At that level it’s like asking whether I would trade the experiences of my deepest attachments for some goods that don’t seem as important as the relationships. The exact trade would instead be the experience of my attachments for their surface amenities plus the important stuff — stuff I’m not so familiar with in their case.
Looked at this way, such a trade begins to seem a lot less promising.
One objection, though, might be that as long as their relationships are good ones — ones that they have enjoyed experiencing — I don’t need to know exactly what they are like. But this objection has a difficulty: Even if those experiences are good ones, would they be the ones I would want to trade for? Here is where my own values and desires, the ones I have developed over the course of my life, really begin to show their force. The experiences that I value in my life stem not simply from the fact of enjoyment but from the fact that those were the experiences I value. And I value them because of who I am.
So the issue is not just that the experiences of the other person are good ones, but above and beyond that, that they are the kind of good experiences that I would want to have, and want to have enough that I would trade in my own for them. The experiences of the other would have to be a lot like my experiences — i.e., the ones that are most important to me — in order to be candidates for a trade.
And that seems not only something I can’t know but also something that may not be very likely.
Moreover, we go through many experiences that are difficult with people we care about and do not regret having done so. For instance, when one’s child has social difficulties or a friend loses a job, it is not only arduous for them to go through, but we also experience sympathetic pain as we accompany them through their struggles. We would rather they hadn’t had to deal with those problems. Given that they did have to, though, we want to have been there to support them. We don’t want someone else to have been there. We want to have been there ourselves, even though it was not a joyous experience for us.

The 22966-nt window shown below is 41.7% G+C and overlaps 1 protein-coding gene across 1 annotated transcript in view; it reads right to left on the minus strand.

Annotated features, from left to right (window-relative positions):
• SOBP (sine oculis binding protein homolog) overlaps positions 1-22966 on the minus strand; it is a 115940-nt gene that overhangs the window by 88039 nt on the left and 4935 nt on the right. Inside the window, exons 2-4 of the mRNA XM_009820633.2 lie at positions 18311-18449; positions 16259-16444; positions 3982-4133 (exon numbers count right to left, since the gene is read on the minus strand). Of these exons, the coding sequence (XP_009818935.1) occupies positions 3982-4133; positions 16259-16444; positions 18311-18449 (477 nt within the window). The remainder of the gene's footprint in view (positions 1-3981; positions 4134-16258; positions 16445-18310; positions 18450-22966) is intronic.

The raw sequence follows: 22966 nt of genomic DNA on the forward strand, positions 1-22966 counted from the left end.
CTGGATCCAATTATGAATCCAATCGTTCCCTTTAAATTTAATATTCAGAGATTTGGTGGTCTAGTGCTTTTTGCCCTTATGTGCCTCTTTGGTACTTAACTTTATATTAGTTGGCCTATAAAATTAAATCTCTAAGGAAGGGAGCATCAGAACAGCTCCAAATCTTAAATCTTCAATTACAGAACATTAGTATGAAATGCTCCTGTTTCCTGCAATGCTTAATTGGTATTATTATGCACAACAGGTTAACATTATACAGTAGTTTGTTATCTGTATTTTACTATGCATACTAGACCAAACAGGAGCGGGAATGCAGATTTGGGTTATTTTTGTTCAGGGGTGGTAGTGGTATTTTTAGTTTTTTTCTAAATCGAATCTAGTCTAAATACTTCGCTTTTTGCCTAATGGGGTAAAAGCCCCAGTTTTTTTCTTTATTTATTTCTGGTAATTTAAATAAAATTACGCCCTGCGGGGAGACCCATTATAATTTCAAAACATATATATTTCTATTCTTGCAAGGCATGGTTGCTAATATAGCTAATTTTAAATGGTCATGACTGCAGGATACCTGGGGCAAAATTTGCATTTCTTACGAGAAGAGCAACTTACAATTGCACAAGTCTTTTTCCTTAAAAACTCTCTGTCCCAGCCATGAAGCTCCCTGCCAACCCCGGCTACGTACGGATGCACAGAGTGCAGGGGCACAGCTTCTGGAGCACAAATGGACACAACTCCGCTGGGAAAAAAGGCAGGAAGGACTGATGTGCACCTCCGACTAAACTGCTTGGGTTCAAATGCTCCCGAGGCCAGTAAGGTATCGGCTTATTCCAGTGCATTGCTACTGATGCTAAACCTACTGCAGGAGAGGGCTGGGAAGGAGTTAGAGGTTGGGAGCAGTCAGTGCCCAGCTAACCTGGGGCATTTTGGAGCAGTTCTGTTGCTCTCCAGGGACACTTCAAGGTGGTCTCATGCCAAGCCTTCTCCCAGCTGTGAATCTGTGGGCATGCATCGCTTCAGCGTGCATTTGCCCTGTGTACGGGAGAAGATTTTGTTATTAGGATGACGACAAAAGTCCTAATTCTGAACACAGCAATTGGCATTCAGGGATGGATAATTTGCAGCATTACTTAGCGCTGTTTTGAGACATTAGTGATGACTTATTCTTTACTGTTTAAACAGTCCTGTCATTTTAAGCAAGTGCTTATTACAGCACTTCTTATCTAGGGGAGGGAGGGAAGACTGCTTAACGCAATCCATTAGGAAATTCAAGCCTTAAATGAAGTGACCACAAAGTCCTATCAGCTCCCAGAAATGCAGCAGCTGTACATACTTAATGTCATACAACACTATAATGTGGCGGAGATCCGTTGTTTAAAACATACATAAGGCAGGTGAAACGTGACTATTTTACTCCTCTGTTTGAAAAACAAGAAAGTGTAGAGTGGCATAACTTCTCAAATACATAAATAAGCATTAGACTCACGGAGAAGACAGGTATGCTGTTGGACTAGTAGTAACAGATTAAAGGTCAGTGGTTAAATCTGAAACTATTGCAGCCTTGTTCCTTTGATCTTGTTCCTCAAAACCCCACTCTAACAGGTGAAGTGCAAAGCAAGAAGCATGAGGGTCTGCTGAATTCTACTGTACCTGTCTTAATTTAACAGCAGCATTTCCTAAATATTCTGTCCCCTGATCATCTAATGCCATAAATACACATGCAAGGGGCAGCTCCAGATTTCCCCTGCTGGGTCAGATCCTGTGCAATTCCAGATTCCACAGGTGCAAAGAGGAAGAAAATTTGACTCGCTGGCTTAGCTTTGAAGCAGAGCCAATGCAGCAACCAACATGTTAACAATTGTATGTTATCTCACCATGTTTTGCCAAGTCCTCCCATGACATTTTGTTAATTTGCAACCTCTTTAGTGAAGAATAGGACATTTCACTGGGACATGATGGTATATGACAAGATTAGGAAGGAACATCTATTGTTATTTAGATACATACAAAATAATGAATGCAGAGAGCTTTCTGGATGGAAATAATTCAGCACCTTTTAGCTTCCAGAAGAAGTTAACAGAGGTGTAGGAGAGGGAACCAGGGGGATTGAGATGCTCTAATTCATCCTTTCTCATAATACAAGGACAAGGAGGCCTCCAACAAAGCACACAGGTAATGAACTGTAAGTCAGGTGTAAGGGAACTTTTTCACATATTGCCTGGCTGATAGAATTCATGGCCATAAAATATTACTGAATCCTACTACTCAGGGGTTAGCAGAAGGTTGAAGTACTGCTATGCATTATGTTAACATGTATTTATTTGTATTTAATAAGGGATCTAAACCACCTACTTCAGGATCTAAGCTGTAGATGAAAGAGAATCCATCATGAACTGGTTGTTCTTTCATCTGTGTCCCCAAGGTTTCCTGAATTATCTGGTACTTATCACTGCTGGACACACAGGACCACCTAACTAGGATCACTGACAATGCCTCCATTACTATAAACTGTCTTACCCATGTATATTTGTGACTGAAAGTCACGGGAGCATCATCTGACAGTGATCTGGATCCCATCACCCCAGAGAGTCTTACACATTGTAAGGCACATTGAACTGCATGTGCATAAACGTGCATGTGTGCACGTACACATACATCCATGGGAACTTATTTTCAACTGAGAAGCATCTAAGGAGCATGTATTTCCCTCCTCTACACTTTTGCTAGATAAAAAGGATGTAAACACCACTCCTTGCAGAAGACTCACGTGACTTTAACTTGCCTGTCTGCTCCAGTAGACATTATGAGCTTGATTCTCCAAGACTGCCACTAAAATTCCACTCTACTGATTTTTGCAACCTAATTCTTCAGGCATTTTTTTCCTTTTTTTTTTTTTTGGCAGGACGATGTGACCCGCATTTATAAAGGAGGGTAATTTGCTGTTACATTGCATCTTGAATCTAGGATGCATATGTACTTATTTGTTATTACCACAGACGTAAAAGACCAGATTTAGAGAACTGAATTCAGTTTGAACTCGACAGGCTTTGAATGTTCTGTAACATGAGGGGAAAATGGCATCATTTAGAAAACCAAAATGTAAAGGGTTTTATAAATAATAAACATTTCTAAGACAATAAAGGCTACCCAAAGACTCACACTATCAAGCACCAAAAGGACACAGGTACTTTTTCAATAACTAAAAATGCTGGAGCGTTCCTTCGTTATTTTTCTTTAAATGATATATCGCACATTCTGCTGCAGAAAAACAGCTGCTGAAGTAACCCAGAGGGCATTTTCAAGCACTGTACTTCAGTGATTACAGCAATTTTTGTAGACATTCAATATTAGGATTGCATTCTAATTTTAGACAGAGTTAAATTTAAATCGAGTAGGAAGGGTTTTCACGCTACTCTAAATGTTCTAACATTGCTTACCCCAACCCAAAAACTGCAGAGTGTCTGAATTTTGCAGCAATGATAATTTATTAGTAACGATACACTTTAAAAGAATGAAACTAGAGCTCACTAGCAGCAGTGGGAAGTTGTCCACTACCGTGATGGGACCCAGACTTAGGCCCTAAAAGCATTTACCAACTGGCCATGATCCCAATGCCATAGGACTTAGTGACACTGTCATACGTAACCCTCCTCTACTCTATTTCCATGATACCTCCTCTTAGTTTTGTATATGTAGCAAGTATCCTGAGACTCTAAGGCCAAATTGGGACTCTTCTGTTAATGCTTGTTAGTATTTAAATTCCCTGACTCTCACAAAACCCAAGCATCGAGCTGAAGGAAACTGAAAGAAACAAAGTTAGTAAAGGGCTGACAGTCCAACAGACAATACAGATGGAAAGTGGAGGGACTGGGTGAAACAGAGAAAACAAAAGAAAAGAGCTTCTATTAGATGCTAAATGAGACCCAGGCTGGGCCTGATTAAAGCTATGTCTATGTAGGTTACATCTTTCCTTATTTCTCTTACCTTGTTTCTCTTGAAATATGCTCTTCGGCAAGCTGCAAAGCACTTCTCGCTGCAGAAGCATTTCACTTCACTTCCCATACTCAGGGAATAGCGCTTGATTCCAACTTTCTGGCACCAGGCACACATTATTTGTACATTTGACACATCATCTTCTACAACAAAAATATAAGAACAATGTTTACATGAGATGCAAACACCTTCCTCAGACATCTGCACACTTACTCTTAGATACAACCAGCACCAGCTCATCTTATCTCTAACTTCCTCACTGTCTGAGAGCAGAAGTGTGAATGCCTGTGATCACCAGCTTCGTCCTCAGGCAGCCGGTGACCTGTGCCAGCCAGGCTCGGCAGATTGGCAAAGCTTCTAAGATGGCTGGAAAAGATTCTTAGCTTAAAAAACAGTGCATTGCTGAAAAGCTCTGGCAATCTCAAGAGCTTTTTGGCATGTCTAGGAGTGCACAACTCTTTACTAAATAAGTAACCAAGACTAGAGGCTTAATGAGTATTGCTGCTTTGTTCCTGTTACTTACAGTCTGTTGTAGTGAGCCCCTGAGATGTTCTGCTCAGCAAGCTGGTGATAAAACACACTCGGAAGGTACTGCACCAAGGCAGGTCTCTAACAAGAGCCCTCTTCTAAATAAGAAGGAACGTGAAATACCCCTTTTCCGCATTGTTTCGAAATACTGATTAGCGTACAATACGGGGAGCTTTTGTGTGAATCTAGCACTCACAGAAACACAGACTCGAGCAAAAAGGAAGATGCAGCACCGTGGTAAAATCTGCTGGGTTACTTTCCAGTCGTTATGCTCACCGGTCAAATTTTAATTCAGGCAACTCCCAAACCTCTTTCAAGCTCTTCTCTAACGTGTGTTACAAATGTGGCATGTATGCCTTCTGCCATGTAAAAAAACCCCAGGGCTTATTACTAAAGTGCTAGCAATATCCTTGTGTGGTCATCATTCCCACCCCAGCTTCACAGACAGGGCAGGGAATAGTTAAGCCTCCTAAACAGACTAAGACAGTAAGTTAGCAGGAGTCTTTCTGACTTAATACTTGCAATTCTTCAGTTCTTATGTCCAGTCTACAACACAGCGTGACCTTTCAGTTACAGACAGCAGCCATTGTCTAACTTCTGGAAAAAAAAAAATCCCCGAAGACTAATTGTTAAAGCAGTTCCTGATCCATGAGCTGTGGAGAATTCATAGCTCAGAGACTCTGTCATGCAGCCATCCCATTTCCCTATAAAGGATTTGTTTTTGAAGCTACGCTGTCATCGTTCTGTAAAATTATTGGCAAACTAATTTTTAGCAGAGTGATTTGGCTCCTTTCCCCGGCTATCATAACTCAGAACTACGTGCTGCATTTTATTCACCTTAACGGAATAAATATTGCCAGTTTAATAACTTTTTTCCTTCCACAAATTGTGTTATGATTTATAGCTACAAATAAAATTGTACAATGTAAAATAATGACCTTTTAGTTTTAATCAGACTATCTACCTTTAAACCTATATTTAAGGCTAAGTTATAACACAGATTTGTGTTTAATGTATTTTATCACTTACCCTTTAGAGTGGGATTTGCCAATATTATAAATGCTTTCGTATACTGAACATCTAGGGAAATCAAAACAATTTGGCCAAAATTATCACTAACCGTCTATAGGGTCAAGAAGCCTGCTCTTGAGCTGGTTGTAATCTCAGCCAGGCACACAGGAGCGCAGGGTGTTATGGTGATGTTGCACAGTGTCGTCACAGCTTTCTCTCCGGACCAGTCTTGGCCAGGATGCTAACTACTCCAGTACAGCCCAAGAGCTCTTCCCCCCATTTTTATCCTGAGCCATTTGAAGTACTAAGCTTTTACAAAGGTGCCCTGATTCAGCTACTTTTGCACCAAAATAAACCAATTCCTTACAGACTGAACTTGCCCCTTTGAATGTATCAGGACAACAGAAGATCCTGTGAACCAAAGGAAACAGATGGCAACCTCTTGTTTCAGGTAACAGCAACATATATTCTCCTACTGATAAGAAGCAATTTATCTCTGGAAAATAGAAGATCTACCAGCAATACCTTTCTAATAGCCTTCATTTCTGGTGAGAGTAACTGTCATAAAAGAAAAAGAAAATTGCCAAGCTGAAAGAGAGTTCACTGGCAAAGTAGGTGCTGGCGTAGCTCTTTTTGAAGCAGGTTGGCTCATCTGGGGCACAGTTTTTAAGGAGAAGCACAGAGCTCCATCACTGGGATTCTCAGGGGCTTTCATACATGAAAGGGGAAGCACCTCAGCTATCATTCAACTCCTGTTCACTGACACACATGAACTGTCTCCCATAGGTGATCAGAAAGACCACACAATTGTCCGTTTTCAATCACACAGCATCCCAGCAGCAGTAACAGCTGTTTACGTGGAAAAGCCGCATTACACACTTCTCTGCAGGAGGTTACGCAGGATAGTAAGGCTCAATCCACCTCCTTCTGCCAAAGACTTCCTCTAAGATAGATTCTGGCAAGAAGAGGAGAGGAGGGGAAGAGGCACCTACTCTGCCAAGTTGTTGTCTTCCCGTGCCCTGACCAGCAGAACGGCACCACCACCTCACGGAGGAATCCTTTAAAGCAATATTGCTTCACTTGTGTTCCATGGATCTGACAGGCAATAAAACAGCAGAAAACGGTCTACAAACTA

Of course we would prefer that they hadn’t had those experiences in the first place. But that is more for their sake than for ours. Given that they did have those experiences, we would have chosen to undergo our own unpleasant experiences alongside them. Moreover, to the extent that such experiences were burdensome to us, we might have also preferred for our own sake that they had not occurred, but that is a more trivial issue. It is an issue of how our lives have gone in particular unpleasant moments and not an argument for trading lives. The argument for trading lives would have to be based on a willingness not to have had the relationship at all, with whatever adversities it entailed.
When I ask about trading my life for that of another, I’m looking from my perspective and asking whether I would want to have the particular quality of relationships that the other has. And, whatever that quality is, it is likely to differ from the quality of my own relationships, relationships that are deeply meaningful to me. I’m comparing what I value in my own experience with what I value in an experience the most significant features of which lie outside my grasp. Once we see this, for most of us a trade, even if we could have one, would not likely be in the offing.
We live in world in which the lives of those with more wealth or fame or recognition or influence or beauty are constantly placed before us as though they were something to aspire to. And, of course, there is nothing wrong with aspiration in itself. But to the extent these lives are presented to us as something to be hankered after, as lives we would certainly want if only we could have them, we are presented with an image that asks us to forget what is important to us. In an age of acquisitiveness, and one moreover in which the normative constraints on acquisitiveness have largely fallen away, it is comforting — and perhaps even imperative — to recognize that of all the personal histories that we might choose from, it is our own that would be our likely choice.
Todd May是克莱姆森大学(Clemson University)的教授，他最近的一本书是《脆弱的生命：接受我们的软弱》(A Fragile Life: Accepting Our Vulnerability)。